A few years ago a movie called “Taken” was released in which Liam Neeson proved that middle-aged guys could be just as formidable action heroes as men in their 20s. Neeson played a retired spy named Bryan Mills whose teenage daughter, while on a trip to Paris, is kidnapped by sex traffickers. Mills warned the kidnappers that he had a “particular set of skills” that made him a nightmare for people like them. When the criminals did not listen, Mills flew to France and killed a bunch of people before finally freeing his little girl from the clutches of an oil sheik whose tastes ran to young women who had been made docile with drugs.

The franchise was stretched to two sequels and now a TV series.

In “Taken: The Series” Bryan Mills is a generation younger than the character in the movies. He is a retired Special Forces operator who is trying to readjust to civilian life. But assassins working for a drug cartel kill his sister and so, even though Mills has not quite achieved the Jedi master level of mayhem, he is good enough to make the drug lord, whose son he had killed back when he was being paid to kill people by the government, wish he had just called it a day.

One of the curious aspects of the series is that it takes place in the Present Day and not 30 years in the past of the movies. Therefore the TV Show cannot be properly called a prequel.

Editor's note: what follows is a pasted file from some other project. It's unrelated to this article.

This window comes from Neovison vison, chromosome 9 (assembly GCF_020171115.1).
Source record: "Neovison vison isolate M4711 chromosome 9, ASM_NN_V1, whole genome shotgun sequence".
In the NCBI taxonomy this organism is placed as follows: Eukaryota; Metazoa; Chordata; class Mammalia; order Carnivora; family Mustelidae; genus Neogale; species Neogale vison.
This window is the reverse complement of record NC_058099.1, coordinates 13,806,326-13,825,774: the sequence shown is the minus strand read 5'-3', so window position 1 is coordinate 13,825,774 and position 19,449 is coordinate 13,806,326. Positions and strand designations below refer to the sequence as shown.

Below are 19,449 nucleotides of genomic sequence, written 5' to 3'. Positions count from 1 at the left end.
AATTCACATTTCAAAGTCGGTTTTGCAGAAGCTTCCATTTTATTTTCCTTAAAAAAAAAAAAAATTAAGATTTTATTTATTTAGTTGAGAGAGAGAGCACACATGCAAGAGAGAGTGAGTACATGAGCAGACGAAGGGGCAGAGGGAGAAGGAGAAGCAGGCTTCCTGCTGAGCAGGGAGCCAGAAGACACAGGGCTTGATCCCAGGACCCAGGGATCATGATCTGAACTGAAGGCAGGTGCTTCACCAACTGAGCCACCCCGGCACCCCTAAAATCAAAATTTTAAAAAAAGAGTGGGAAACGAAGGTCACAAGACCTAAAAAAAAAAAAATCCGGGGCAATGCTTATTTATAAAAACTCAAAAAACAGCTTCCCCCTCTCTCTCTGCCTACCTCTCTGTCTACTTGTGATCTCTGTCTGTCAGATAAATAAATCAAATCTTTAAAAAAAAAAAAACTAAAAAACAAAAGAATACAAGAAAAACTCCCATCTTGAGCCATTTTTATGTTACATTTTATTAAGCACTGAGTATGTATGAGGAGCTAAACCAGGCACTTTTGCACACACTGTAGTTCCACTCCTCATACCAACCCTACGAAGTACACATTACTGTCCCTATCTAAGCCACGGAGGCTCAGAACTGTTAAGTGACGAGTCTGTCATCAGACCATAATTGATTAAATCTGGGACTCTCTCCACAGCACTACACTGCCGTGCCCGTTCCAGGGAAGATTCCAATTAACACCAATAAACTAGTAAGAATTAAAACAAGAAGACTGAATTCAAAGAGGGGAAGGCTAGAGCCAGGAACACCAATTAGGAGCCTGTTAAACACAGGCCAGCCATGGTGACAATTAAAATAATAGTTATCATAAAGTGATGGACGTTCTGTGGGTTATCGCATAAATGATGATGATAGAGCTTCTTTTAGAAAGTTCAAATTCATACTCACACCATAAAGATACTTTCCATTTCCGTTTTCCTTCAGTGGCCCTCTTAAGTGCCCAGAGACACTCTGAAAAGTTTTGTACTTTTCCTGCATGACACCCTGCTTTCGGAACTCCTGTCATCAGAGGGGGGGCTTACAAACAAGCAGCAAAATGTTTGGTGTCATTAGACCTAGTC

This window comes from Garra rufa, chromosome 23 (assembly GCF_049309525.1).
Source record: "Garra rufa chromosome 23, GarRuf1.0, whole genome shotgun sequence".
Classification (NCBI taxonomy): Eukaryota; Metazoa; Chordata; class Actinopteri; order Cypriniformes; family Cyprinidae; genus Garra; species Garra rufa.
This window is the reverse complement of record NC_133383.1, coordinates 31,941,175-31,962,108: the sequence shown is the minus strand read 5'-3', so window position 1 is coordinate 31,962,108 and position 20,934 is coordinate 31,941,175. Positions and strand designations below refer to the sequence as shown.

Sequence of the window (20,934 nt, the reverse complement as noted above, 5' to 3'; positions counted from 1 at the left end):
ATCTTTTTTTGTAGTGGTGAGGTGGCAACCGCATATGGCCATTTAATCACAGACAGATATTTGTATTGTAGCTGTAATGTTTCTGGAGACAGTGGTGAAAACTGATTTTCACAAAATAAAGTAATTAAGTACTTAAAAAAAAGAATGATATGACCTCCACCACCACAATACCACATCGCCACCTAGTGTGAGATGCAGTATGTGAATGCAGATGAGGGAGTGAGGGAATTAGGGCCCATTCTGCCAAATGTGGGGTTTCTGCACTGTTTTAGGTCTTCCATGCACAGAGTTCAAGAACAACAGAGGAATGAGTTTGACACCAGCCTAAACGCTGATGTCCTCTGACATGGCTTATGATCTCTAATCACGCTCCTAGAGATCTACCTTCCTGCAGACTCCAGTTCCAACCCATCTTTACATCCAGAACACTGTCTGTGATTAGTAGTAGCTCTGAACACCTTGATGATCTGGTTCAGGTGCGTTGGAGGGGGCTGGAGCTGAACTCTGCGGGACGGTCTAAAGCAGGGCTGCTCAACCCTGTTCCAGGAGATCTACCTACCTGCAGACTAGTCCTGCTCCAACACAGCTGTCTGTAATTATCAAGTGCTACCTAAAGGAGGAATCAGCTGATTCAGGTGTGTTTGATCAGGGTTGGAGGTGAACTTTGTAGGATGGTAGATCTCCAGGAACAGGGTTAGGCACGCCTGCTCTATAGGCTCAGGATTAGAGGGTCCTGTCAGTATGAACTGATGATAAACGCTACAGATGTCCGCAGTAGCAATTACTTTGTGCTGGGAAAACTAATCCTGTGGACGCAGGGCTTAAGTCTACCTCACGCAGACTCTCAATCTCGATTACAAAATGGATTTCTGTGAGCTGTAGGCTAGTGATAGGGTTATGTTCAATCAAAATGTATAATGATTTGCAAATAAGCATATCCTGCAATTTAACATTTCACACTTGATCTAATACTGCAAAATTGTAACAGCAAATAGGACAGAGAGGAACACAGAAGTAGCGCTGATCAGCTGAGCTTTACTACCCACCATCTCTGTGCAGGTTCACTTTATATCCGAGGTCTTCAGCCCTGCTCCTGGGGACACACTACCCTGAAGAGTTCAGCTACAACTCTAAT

But it is also not a reboot because certain hints make it clear that the young Mills will become the older killing machine that will shoot France in the face decades later to rescue his daughter.

Mills is being monitored by a group of spies led by a woman played by Jennifer Beals who seem to be watching the mayhem in real life with the same dispassion that we are in watching it as a TV show.

Of course, they are hoping that Mills leads them to the drug lord so they can scoop him up and spirit him away to a black site somewhere where he can be squeezed for intelligence. Mills, unwittingly, obliges, getting rescued just in the nick of time by guys in black commando gear just before he is to be tortured to death.

The pilot is a set up to get Mills recruited into the spy group, which could use his particular set of skills to do harm to enemies of the United States. Mills, who thought he was done with that kind of work, has been sucked back in.